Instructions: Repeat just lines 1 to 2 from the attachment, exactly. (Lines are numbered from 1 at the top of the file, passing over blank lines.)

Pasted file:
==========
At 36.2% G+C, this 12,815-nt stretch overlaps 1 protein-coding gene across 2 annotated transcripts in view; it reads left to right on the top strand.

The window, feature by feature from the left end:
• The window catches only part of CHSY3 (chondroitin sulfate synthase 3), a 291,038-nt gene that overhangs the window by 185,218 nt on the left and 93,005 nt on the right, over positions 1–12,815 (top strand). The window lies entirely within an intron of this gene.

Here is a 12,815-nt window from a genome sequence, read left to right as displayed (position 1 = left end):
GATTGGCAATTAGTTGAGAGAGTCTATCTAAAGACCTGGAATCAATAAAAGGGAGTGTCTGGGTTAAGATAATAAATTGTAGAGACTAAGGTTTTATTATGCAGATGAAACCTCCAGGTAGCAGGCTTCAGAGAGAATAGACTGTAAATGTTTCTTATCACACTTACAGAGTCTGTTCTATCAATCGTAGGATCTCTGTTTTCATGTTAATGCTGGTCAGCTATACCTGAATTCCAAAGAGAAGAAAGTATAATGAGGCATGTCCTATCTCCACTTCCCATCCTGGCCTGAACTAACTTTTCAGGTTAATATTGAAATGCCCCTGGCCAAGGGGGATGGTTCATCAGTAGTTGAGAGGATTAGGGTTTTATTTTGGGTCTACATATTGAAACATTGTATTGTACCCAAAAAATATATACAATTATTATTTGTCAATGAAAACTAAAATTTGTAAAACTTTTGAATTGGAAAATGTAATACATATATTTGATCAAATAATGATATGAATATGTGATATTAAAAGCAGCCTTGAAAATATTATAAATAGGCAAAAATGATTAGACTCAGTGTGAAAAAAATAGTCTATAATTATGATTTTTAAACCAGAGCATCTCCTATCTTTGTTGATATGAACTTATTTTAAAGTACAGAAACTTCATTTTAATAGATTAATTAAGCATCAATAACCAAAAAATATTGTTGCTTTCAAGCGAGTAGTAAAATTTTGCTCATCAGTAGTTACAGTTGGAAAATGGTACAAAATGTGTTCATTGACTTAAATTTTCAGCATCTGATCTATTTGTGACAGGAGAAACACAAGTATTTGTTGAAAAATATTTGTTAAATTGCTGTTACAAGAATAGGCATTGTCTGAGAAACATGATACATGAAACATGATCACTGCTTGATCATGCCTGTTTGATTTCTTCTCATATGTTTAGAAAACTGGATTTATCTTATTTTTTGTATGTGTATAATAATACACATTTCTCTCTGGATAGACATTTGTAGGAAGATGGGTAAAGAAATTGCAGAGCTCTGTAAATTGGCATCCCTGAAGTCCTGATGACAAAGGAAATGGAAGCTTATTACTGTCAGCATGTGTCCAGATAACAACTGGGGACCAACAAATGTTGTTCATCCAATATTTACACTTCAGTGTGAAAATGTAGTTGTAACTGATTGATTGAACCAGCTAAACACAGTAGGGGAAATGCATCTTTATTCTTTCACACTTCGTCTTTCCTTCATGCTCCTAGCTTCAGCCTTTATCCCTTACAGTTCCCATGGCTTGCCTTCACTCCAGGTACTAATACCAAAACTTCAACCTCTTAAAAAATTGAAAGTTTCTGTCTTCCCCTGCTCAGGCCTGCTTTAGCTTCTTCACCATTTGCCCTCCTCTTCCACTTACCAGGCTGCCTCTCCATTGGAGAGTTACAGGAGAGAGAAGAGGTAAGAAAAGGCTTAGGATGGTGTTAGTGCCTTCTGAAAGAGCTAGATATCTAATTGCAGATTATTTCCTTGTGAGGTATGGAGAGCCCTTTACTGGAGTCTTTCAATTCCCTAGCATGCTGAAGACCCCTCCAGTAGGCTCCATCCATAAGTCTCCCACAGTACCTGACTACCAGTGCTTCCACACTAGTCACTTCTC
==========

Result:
At 36.2% G+C, this 12,815-nt stretch overlaps 1 protein-coding gene across 2 annotated transcripts in view; it reads left to right on the top strand.

The window, feature by feature from the left end: